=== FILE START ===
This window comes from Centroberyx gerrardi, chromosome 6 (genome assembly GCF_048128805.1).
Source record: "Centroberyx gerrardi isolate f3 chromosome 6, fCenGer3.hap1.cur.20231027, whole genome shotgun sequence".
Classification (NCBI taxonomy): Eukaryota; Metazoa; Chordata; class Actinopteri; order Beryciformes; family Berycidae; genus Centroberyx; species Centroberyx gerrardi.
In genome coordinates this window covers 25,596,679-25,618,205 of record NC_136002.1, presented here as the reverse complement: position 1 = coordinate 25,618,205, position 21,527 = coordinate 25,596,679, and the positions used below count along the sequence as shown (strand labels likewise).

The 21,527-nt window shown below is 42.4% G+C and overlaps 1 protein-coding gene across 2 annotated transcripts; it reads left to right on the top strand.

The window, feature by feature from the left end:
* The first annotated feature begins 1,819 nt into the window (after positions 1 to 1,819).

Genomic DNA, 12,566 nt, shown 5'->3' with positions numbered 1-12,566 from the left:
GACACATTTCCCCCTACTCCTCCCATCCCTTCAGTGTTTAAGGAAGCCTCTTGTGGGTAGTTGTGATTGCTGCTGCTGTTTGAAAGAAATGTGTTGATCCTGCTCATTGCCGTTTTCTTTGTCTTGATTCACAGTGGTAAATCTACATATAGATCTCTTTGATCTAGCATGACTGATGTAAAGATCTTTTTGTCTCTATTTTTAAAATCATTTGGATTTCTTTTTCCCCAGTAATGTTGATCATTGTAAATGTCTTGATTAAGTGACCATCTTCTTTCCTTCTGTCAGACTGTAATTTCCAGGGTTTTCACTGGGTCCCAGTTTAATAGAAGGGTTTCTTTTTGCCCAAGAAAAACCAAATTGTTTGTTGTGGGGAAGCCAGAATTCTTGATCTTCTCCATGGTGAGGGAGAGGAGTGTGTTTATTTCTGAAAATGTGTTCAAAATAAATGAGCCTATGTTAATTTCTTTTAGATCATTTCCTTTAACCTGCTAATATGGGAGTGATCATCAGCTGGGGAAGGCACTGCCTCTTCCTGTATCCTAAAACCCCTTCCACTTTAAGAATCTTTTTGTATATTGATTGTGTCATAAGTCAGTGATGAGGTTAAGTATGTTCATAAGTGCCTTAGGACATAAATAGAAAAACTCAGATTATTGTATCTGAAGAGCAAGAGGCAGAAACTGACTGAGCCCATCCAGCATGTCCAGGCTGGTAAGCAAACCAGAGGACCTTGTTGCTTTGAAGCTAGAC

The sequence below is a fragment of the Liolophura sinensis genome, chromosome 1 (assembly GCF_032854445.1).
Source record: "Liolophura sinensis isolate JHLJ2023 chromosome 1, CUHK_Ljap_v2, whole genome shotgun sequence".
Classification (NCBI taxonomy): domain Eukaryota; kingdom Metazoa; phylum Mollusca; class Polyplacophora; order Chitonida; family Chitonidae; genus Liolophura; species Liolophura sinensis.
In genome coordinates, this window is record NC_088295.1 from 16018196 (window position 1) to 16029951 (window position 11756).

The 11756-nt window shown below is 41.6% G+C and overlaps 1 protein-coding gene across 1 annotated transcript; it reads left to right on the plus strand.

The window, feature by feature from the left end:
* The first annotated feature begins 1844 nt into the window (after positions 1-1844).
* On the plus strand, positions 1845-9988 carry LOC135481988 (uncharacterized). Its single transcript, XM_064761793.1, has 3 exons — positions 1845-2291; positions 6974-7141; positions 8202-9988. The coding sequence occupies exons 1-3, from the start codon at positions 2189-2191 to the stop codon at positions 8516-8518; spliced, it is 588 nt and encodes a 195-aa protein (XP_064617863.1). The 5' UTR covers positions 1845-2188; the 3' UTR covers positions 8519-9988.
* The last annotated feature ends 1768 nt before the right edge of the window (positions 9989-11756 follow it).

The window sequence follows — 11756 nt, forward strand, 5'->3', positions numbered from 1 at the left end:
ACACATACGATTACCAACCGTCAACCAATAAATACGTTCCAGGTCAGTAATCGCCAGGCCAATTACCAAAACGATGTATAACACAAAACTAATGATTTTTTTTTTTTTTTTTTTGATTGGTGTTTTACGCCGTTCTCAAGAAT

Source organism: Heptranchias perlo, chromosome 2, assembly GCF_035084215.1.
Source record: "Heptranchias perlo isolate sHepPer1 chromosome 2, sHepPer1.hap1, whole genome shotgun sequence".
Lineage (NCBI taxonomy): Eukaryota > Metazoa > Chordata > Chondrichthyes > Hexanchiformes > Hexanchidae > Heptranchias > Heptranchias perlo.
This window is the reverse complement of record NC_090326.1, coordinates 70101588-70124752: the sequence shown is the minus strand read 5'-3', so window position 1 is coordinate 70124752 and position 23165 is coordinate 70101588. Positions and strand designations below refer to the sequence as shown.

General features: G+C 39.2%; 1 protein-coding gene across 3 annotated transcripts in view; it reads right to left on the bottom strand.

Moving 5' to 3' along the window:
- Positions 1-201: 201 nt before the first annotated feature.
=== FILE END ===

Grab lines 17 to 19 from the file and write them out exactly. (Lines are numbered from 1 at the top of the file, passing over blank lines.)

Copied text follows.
* On the plus strand, positions 1845-9988 carry LOC135481988 (uncharacterized). Its single transcript, XM_064761793.1, has 3 exons — positions 1845-2291; positions 6974-7141; positions 8202-9988. The coding sequence occupies exons 1-3, from the start codon at positions 2189-2191 to the stop codon at positions 8516-8518; spliced, it is 588 nt and encodes a 195-aa protein (XP_064617863.1). The 5' UTR covers positions 1845-2188; the 3' UTR covers positions 8519-9988.
* The last annotated feature ends 1768 nt before the right edge of the window (positions 9989-11756 follow it).

The window sequence follows — 11756 nt, forward strand, 5'->3', positions numbered from 1 at the left end: